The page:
HARRISBURG -- The former chief investment officer at the $26 billion State Employees' Retirement System is alleged to have used state resources for making personal investments and withheld information about investment losses, according to documents obtained by the Pittsburgh Post-Gazette.
Anthony Clark, the pension fund's former chief investment officer, retired Dec. 31. He has not been charged with any crime, and an attorney for Mr. Clark has denied any wrongdoing. Before Mr. Clark's departure, he was paid an annual salary of more than $270,000, according to a state employee salary database.
The SERS board, at its December meeting, voted to authorize its internal audit division to provide an assessment as to how to proceed in light of the allegations.
The documents outline allegations made by a SERS employee, and focus on two areas. One involves "personal 'day trading' activities [Mr. Clark] was possibly conducting from his commonwealth computer, and possibly with the benefit of information he was securing from SERS investment personnel," according to correspondence between SERS and the state Office of General Counsel.
A second accusation centers on "Mr. Clark's alleged failure to adequately advise the SERS Board, both pre- and post-Board decision, concerning a failed SERS investment held by Tiger Asset Management," the documents say.
It is not clear who the employee is, but she is an attorney at SERS.
The whistle-blowing attorney first expressed concerns about Mr. Clark to a SERS board member in April, 2013.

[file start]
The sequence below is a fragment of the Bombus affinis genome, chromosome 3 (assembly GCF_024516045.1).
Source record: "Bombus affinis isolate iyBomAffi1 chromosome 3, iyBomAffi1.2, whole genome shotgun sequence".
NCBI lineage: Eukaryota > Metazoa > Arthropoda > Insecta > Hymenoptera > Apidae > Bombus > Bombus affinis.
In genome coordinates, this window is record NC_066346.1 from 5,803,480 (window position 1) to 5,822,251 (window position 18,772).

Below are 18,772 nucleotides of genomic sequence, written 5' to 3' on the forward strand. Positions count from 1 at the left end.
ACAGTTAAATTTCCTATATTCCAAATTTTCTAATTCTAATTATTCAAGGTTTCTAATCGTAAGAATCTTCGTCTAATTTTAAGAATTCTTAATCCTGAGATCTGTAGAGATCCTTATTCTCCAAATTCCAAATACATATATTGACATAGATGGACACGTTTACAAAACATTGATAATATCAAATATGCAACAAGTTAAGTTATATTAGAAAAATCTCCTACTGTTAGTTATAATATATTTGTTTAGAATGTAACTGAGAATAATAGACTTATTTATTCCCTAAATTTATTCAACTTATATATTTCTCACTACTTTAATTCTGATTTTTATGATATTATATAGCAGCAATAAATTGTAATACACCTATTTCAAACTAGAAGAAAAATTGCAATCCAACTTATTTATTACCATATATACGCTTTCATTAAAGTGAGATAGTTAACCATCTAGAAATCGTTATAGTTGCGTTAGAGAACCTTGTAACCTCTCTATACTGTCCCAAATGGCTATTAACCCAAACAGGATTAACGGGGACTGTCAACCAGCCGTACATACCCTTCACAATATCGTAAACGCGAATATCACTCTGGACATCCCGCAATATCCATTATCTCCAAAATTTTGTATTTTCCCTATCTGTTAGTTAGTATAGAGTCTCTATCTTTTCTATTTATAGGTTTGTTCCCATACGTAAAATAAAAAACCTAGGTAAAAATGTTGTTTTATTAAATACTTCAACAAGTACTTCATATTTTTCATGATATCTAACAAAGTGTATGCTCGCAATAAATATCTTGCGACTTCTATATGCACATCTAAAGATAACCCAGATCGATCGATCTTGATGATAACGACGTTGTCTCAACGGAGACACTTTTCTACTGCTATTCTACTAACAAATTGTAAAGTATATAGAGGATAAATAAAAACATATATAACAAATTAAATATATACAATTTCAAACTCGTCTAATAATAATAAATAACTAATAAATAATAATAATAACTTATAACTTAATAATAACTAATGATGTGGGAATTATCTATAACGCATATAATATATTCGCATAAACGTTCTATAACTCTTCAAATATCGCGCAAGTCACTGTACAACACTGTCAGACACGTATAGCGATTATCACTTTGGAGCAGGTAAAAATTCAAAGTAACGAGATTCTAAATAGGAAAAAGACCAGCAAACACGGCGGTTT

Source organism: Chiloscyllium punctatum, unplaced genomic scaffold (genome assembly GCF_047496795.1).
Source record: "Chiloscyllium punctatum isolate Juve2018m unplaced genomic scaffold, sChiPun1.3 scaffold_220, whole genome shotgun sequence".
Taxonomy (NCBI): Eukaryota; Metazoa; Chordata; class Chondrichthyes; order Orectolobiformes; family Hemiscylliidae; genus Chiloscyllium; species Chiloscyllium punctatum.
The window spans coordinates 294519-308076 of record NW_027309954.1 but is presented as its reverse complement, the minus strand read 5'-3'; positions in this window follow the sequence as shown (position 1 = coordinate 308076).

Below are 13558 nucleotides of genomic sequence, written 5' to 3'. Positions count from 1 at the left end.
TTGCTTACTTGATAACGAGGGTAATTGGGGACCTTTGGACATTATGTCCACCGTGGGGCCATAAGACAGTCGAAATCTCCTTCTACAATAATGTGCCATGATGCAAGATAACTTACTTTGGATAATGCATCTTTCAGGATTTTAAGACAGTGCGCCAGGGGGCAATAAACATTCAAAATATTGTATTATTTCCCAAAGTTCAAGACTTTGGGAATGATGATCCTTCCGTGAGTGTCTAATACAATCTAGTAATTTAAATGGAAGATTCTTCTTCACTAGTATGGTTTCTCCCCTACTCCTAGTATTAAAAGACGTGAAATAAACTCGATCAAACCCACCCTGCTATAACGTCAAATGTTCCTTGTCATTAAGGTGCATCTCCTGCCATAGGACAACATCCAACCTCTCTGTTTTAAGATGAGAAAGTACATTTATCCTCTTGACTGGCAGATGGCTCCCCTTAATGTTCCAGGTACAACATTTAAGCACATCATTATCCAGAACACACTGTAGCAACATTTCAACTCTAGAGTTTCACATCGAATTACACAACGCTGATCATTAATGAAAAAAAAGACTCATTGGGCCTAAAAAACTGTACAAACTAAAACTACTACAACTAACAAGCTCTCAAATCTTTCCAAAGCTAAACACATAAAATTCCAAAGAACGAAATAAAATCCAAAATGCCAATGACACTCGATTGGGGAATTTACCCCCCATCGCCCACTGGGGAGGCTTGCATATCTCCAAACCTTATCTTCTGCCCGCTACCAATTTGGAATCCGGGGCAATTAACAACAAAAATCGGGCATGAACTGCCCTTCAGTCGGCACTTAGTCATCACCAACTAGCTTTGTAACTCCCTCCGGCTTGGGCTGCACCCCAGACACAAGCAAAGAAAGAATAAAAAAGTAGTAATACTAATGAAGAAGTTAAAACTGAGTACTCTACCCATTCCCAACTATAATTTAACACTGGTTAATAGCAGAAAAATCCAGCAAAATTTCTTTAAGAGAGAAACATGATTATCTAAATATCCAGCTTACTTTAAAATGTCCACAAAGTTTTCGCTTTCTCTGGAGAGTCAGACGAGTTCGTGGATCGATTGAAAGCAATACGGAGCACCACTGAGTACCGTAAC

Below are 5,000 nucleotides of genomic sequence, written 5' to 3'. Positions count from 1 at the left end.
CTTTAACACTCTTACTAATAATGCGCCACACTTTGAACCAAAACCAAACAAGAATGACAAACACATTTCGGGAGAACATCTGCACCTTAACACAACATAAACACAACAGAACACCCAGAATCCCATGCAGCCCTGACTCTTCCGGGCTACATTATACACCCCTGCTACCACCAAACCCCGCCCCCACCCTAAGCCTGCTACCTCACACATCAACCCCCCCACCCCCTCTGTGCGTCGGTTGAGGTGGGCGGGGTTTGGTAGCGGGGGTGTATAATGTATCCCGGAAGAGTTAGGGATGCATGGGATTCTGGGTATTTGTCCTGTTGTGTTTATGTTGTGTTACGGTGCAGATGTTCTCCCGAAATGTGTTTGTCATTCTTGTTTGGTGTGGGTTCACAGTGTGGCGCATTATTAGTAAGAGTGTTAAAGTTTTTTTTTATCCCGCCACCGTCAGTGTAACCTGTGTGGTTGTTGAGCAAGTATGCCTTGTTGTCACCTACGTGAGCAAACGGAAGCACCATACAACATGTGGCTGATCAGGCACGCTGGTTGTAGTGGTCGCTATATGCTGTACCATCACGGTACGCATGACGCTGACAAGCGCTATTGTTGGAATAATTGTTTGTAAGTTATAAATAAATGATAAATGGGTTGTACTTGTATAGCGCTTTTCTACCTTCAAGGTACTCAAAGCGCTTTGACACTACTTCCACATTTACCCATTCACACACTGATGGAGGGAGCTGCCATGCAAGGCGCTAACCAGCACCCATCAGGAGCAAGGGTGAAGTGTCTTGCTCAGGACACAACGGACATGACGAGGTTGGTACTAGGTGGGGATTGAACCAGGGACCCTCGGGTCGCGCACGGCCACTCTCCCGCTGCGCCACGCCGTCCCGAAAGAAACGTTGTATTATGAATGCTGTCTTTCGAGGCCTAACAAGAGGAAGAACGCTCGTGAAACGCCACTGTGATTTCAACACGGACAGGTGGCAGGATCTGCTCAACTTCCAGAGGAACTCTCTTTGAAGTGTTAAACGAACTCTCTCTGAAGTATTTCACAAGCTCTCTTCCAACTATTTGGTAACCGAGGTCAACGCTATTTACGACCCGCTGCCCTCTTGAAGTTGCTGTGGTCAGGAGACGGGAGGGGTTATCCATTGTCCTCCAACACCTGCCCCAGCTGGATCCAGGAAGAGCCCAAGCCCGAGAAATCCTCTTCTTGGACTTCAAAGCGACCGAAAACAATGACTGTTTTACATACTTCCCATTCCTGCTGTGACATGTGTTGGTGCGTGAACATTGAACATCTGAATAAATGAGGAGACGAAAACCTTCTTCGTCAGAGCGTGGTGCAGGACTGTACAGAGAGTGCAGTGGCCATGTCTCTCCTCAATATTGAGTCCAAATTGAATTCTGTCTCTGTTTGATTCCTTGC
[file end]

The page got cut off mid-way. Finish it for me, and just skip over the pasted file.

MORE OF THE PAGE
"I am telling you this because my retirement money and every other current and former state employees' money is being managed by someone I believe is untrustworthy. What will he say or do when something really problematic happens?" the employee wrote in an email.
Additionally, "the attorney spoke with a multitude of SERS investment personnel concerning the allegations of Mr. Clark's 'day trading,' " and reported her concerns to the acting chief counsel for SERS in July 2013.
The attorney further emailed a board member in October 2013, concerning how Mr. Clark had briefed the board on what the employee stated was a $3 million investment loss, suggesting follow-up questions board members should be asking.
Mr. Clark "failed to update the board about the estimated losses as of the end of the third quarter that were available to him but he chose to omit that in his correspondence with you. (These losses are approximately $3 million.) He also failed to mention that administrative costs that SERS has paid to date for the fund. (Which are approximately $1 million.)," the employee wrote.
Mr. Clark was informed of the employee's allegations by the SERS board chairman, Nicolas Maiale, on Dec. 2, against the advice of top SERS attorneys, according to the documents.
"Though I acknowledge that these claims have not been independently proven, it is worthwhile noting that these claims originate from professional SERS staff and include explicit details," Mr. McCord said in a letter last month calling on Mr. Maiale to step down as board chair.
The documents, from the state's Office of General Counsel and from an outside law firm to SERS board members, recommend SERS "conduct a thorough internal investigation."
Kate Giammarise: email@example.com or 717-787-4254.